Currents 2011: Digital Dome @ IAIA will not only showcase work on the dome, but will also showcase single channel video and interactive design in the lobby.

Artist work includes James Brody, Orlando Leibovitz, and Andrew Elijah Edward’s Big Bang, Ethan Bach and Charles Veasey’s Collaborate, David Colagiovanni’s Charting Course for the Unknown, Bonnie Lane’s An Ordinary Grind, Daniel Weik and Moritz Degen’s 3910, Lea Weber-Schafer and Julia Wiesner’s No.217, Jonathan Strawn and Allison Hagerman’s Cathedral, Javier Felipe’s GrandPaw’s Song, Florian-Ayala Fauna’s Falling into a Dream, Mitchell Marti’s DataMiner, Ruben Olguin’s Mind Glitch, Louva Hartwell’s Mandala, Sydney Davis’ xyz, Leena Minifie’s Interconnectivity, and Bryan Akipa’s Ta-Hok-Mu.

Charting Course for the Unknown by David Colagiovanni

This event will take place on Saturday June 11, 2011 from 1:00 pm to 4:00 pm. The Digital Dome @ IAIA is located just past the Santa Fe Community College at the Science and Technology building at the Institute of American Indian Arts at 83 Avan Nu Po Road. From SFCC, turn right onto Avenida Del Sur. At the three-way stop, turn left onto Avan Nu Po Road. Take your third left into the IAIA campus. The Science and Technology building is straight ahead.

Please visit our online presence on Facebook www.facebook.com/DigitalDomeIAIA or our blog www.DigitalDomeIAIA.wordpress.com.

Contact: Kirsten Jasna,  505-424-2309, kjasna@iaia.edu or Ethan Bach, 505-424-2349, ebach@iaia.edu for more information.

This fall, Ethan Bach will teach Digital Dome Production I  at the Digital Dome at IAIA.

Course Description:
Get in on the cutting-edge of this new technology while learning how to use the DigitalSky software, create panorama and fisheye images, and learn the history, present, and future of the digital dome. This course requires a willingness to experiment, research, take risk and break new ground. From the basics of how to place a still image on the dome to exploring and experimenting with storytelling, installation, and art. Students can work with the dome in various positions utilizing its unique ability to articulate. A public showing of work is required as part of the final project.

The 1 credit colloquial that ran this spring semester was a tremendous hit. Over 15 students took the course and walked away with basic concepts in dome production.This fall, Bach will revisit and build on these concepts in a full 3 credit course in digital dome production. The preliminary course outline can be found below. Non-degree seeking students can sign up for the course beginning on May 16. Instructor permission is required, so make sure to send email to ebach@iaia.edu prior to attempting to register or if you have questions.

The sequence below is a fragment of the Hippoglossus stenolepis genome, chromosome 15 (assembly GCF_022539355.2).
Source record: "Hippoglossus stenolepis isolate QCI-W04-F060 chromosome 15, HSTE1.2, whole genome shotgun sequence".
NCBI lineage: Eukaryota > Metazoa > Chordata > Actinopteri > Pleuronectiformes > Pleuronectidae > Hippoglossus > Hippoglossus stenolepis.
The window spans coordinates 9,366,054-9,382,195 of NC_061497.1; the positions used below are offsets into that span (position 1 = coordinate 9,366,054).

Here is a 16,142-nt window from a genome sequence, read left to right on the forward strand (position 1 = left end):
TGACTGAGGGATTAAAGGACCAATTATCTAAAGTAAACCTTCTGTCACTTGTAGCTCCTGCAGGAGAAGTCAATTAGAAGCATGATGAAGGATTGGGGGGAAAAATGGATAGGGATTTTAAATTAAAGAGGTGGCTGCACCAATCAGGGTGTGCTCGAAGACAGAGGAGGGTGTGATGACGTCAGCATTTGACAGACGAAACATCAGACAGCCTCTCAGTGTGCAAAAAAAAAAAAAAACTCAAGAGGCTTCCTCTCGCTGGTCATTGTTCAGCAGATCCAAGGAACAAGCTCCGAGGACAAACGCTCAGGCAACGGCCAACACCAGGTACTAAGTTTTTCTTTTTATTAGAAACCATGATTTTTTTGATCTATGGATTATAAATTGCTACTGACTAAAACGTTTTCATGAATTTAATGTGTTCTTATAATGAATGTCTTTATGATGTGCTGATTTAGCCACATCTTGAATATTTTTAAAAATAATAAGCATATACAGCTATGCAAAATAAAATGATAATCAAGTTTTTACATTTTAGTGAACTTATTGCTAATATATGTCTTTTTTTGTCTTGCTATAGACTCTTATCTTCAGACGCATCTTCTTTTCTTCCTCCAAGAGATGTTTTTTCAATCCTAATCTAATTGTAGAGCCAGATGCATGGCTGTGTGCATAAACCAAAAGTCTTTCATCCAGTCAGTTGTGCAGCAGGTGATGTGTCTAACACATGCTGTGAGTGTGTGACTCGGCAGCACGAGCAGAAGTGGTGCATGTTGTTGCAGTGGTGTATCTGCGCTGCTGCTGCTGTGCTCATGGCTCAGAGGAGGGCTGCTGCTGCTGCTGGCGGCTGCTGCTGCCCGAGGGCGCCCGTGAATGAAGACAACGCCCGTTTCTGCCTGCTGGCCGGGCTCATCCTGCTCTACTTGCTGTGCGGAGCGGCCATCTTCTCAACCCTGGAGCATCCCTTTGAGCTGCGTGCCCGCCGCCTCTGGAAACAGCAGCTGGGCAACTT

For information on how to register visit http://www.iaia.edu/ or call 505-424-2300.

The course information is as follows:
NMAD351 Digital Dome Production I   Tuesdays/Thursdays  9:30am – 12pm.
Fall 2011 runs August 22 – December 9.

There is still plenty of room, as many IAIA students wait until after pre-reg to register. Please feel free to invite friends and colleges to this course.

Course Outline
Week 1

Review Syllabus and Introductions
History of Immersive Art
History of the Geodesic Dome
Future of the Digital Dome
View existing dome content

Week 2
DigitalSky Software – placement and previsualization
Students bring in existing work to place on the dome
Placing Images on the dome
File Formats and Resolution
Midterm project assigned

Week 3
Project 1: 360° Panorama
History of panoramic photography
Stitching the pano

Week 4
View student panos
Students pitch midterm projects
Making masks for dome projects

Week 5
Project 2: Fisheye
Fisheye Photography and Video
Fisheye lenses and digital fisheye effects

Week 6
View student fisheye
Experiments in the Digital Dome
Artist Lecture

Week 7
How to run a dome show
preview midterm projects and critique

Week 8
Midterm presentations

Week 9
Project 3: Surround Sound: Surround Sound recording and editing
Final project assigned
How to use the Digital Dome as installation
Artist Lecture

Week 10
Listen to student surround sound projects
Project 4: Video on the dome: issues and work arounds
Students pitch Final Project

Week 11
View student videos
Planning the end of semester show
Color Correction and Contrast: FCP Color and Photoshop

Week 12
Work on final projects
Making the fulldome Master
Slicing

Week 13
preview final projects and critique

Week 14
Work on final projects

Week 15
END OF SEMESTER SHOW

K. Bibliography of Course Development:

Fulldome Blog by Hugh Walker. http://huew.wordpress.com/tag/fulldome/

What the Hell is Fulldome (video) by domefest. http://vimeo.com/2439886

Introduction to the Fulldome Master (video) by Chabot Space and Science Center

http://www.mayaskies.net/production_tools/master_classes/Master_Classes_1.html

Hue’s Beginner’s Guide to Fulldome Production

by Hue Walker http://artslab.unm.edu/tutorials/dome1a.htm

How to Create for the Digital Dome by Ethan Bach

Other required readings will be provided by the instructor.

L. Adequacy of Library Holdings in This Area

-Rethinking Curating: Art after New Media by Beryl Graham and Sarah Cook

– What Sound Does A Color Make? by Kathleen Forde

-360 Degree Imaging: The Photographers Panoramic Virtual Reality Manual by Phillip Andrews

– Shivers Down Your Spine: Cinema, Museums, and the Immersive View (Film and Culture Series) by Alision Griffiths

– Virtual Art: From Illusion to Immersion by Oliver Grau

– Future Cinema: The Cinematic Imaginary After Film by Jeffrey Shaw